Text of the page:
Day 12: the ruins of Tiwanaku (Tiahuanaco)

I was really looking forward to this day. Tiwanaku has interested me ever since I read Graham Hancock's book "Fingerprints of the Gods". It is not a very impressive site by the standards of the average tourist, but then I don't consider myself the average tourist. The site is interesting because of its controversial history, or rather the alternate theories thereof. Unfortunately, most of the site was dismantled by the Spanish and later settlers, who used its stones in building the nearby town and railroad. Most of the statues and other valuable art pieces were removed long ago, leaving the site rather barren in appearence.

Tiwanaku is a set of pre-Inca ruins that resides on the altiplano (high plateau) of Bolivia at a height of around 12,500 feet. To get there our driver and guide drove us through the low rolling hills, which were covered in dry grass. The usually empty countryside was occasionally interrupted by small settlements or groups of houses made from mud-brick. It really makes you appreciate what you have when you see people living in abject poverty, which we saw a lot of in Peru and Bolivia. Despite the hardships, however, the people that we met were all wonderful and very friendly, so that we always felt welcome in our travels in South America.

The trip from La Paz took about an hour. When we arrived, we went into the museum there at the site, which had construction going on inside. I was disappointed to see that photography was forbidden inside the museum. (I hate it when museums do that.... at least they could offer a guide book of the museum to purchase, so that you have some sort of photos of your visit.)  The museum contained a few statues that had been recovered from the site, including a very nice piece depicting a snarling puma sitting holding a severed human head between its hands. It was made of black stone (basalt?), and stood about three feet high. I later found a four inch high stone replica of it in a gift shop at the La Paz airport, and it is now one of my favorite souvenirs. If anyone knows the name of this god (statue) or has any background info on it, please email me.


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My four inch high black "puma god" statue.


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The puma gods guard the stairway to the Gateway of the Sun.
(Detail from a painting of Puma Punku in the June 2002 issue of National Geographic magazine.)

Another subject of interest in the museum was a display discussing an ancient form of agricultural irrigation. A modern archeologist had figured out that the raised areas in ancient fields were surrounded by troughs of water. The water would be heated by the sun during the day, and would radiate that heat back onto the raised areas during the freezing nights on the altiplano. That little bit of heat was enough to keep the frost from destroying the crops, and the resulting produce was far larger in size and quantity than the methods that are currently being used by the local people. The archeologist managed to convince some local farmers to try out the old method (though it was a hard sell, as the locals considered anything from the 'ancient ones' to be taboo). The potatoes that came from the test fields were much larger than the stunted examples that usually were raised in the harsh conditions of the altiplano. There is now hope that this rediscovered ancient farming method will provide more sustenance for the local peoples, if the technique can gain wider acceptance.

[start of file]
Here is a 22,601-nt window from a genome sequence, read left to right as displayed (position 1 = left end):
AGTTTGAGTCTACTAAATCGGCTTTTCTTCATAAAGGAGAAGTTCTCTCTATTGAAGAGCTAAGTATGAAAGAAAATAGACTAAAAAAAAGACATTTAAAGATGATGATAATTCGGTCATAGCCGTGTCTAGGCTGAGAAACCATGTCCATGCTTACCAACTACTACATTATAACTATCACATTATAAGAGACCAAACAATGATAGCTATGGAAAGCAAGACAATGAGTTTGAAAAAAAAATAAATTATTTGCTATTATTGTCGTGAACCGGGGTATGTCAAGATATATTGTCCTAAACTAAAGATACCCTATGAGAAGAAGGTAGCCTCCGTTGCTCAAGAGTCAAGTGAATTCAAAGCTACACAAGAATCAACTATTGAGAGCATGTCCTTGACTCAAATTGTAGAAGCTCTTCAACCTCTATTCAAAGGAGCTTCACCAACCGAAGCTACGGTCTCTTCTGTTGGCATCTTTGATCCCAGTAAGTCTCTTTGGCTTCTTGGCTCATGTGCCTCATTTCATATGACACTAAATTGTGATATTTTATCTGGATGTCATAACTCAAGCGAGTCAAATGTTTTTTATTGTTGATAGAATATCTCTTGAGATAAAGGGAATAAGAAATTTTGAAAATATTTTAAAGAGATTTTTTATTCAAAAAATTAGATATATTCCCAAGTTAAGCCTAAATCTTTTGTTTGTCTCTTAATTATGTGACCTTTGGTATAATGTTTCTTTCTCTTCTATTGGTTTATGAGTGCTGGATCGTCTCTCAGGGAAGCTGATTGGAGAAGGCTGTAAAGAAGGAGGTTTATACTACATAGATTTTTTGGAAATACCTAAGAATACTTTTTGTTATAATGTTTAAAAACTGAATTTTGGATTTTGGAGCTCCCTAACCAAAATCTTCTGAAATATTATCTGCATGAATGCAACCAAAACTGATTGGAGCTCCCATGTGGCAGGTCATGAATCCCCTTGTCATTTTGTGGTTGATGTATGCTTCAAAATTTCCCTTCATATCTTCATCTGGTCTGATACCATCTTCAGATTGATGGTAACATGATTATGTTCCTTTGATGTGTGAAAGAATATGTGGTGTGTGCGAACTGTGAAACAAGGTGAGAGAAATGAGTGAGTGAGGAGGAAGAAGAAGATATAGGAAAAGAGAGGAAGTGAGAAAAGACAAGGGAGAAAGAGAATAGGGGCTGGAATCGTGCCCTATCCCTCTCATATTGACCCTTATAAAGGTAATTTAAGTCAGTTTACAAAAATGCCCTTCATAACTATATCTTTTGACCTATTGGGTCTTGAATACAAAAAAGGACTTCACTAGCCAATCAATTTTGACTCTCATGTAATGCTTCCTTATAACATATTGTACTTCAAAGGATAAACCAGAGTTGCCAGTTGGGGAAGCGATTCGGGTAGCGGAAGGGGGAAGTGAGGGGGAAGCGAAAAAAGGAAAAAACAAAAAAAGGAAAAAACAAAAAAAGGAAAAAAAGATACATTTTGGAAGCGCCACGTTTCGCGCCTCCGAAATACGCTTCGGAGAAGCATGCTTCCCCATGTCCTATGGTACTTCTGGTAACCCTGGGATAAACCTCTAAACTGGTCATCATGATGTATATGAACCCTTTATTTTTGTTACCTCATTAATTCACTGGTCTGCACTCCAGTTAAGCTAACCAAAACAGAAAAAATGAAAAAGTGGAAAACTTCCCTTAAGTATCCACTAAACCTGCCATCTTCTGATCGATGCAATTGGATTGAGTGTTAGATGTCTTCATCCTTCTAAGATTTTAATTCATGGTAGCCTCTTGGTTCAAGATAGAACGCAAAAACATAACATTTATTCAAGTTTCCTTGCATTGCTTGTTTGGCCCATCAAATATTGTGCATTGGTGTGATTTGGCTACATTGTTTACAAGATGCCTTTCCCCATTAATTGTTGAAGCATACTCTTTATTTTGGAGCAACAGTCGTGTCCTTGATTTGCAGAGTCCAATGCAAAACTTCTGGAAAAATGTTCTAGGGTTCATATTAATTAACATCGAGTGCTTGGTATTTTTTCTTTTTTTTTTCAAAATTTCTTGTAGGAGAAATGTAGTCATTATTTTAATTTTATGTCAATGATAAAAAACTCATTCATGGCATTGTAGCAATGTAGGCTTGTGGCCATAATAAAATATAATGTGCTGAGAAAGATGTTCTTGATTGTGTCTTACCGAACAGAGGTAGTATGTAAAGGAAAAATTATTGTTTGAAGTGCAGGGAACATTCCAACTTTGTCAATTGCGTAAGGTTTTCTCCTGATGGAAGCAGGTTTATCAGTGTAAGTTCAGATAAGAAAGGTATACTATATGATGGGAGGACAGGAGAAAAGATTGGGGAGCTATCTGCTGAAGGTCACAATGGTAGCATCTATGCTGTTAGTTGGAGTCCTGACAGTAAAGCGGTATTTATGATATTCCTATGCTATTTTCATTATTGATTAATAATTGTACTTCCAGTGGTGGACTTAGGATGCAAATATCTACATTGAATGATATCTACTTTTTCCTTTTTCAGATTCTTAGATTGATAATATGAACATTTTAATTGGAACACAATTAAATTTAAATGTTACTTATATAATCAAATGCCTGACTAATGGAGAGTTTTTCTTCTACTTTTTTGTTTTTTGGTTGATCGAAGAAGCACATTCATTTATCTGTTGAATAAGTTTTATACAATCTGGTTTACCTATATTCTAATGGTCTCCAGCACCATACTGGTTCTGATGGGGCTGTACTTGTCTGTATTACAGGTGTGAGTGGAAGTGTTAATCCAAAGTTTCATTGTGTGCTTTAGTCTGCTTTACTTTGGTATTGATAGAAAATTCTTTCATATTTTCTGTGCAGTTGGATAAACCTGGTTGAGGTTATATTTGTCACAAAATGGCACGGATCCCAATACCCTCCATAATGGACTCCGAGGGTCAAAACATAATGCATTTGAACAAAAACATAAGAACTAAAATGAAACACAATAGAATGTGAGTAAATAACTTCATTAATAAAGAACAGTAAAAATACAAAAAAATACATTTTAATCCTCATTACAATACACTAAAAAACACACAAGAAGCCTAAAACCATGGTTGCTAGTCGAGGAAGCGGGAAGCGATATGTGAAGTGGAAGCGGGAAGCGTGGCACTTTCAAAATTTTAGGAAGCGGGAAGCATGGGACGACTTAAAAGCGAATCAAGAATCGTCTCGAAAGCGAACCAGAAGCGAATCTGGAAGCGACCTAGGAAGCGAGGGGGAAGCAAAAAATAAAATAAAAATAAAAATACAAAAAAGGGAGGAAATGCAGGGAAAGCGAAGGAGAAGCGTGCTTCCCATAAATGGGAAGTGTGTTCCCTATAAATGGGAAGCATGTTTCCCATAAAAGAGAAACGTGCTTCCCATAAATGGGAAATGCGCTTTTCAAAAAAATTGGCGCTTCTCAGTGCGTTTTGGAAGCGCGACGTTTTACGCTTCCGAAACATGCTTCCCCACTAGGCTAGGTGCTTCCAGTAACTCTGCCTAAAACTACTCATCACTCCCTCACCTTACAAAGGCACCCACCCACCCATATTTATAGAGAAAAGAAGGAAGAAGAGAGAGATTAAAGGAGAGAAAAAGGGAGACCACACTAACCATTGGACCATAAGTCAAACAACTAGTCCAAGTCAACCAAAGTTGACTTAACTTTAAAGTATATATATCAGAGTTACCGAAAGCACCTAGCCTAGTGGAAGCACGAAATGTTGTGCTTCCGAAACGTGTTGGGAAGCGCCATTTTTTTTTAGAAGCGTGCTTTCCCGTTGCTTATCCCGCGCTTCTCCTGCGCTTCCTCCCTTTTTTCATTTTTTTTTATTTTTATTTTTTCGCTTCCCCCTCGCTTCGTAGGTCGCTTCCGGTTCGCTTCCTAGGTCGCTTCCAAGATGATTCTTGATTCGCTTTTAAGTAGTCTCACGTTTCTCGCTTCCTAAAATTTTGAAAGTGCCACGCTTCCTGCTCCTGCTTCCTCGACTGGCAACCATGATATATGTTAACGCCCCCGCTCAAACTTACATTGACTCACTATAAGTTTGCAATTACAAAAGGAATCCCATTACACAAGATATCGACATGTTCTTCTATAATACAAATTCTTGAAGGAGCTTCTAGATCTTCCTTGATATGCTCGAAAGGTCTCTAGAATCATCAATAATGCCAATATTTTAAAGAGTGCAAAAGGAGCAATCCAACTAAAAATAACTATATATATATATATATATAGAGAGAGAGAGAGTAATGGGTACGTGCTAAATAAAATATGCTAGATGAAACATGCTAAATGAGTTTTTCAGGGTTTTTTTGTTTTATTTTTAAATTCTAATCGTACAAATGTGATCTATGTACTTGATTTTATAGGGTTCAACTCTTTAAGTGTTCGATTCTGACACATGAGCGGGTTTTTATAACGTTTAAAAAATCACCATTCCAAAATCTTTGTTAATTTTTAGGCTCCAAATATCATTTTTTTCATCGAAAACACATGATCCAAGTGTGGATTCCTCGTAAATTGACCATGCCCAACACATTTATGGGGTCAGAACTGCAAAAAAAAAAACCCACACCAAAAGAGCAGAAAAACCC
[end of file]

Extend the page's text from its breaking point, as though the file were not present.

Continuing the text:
After we were done in the museum we walked out to the site of Tiwanaku. The first section that we investigated was the large hill that dominates the area. This "hill" is actually the Akapana Pyramid, though you wouldn't know it to look at it. The pyramid used to be a multi-stepped T-shaped pyramid incased in stone (and filled with dirt). Unfortunately, most of the stones were removed, resulting in the centuries of rain and weathering making its shape almost unrecognizable. Spanish looters later continued its destruction by routing a nearby river through its center in an attempt to uncover possible interior tombs. We were told that the top of the pyramid was once covered in small green stones, and you could still see hundreds of tiny green stones scattered in the dirt of the pyramid (we took a few inconspicous pieces with us as souvenirs).